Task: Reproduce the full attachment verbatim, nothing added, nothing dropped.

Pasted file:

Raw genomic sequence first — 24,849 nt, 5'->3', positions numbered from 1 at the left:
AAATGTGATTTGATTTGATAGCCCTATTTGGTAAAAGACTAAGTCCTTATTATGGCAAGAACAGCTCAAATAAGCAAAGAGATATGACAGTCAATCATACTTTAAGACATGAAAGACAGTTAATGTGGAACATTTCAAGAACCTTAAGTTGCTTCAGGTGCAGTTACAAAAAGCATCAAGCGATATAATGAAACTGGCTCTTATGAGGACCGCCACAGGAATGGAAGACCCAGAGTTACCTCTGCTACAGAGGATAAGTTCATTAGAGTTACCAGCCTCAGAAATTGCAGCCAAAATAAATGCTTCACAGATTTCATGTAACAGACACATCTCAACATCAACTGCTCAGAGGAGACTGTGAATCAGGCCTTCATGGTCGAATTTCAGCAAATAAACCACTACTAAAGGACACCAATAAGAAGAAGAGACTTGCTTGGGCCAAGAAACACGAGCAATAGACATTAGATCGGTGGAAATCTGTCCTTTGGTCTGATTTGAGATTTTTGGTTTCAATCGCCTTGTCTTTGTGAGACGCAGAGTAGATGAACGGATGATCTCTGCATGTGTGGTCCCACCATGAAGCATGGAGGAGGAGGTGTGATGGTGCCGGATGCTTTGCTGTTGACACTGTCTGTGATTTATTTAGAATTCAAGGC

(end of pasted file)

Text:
Raw genomic sequence first — 24,849 nt, 5'->3', positions numbered from 1 at the left:
AAATGTGATTTGATTTGATAGCCCTATTTGGTAAAAGACTAAGTCCTTATTATGGCAAGAACAGCTCAAATAAGCAAAGAGATATGACAGTCAATCATACTTTAAGACATGAAAGACAGTTAATGTGGAACATTTCAAGAACCTTAAGTTGCTTCAGGTGCAGTTACAAAAAGCATCAAGCGATATAATGAAACTGGCTCTTATGAGGACCGCCACAGGAATGGAAGACCCAGAGTTACCTCTGCTACAGAGGATAAGTTCATTAGAGTTACCAGCCTCAGAAATTGCAGCCAAAATAAATGCTTCACAGATTTCATGTAACAGACACATCTCAACATCAACTGCTCAGAGGAGACTGTGAATCAGGCCTTCATGGTCGAATTTCAGCAAATAAACCACTACTAAAGGACACCAATAAGAAGAAGAGACTTGCTTGGGCCAAGAAACACGAGCAATAGACATTAGATCGGTGGAAATCTGTCCTTTGGTCTGATTTGAGATTTTTGGTTTCAATCGCCTTGTCTTTGTGAGACGCAGAGTAGATGAACGGATGATCTCTGCATGTGTGGTCCCACCATGAAGCATGGAGGAGGAGGTGTGATGGTGCCGGATGCTTTGCTGTTGACACTGTCTGTGATTTATTTAGAATTCAAGGC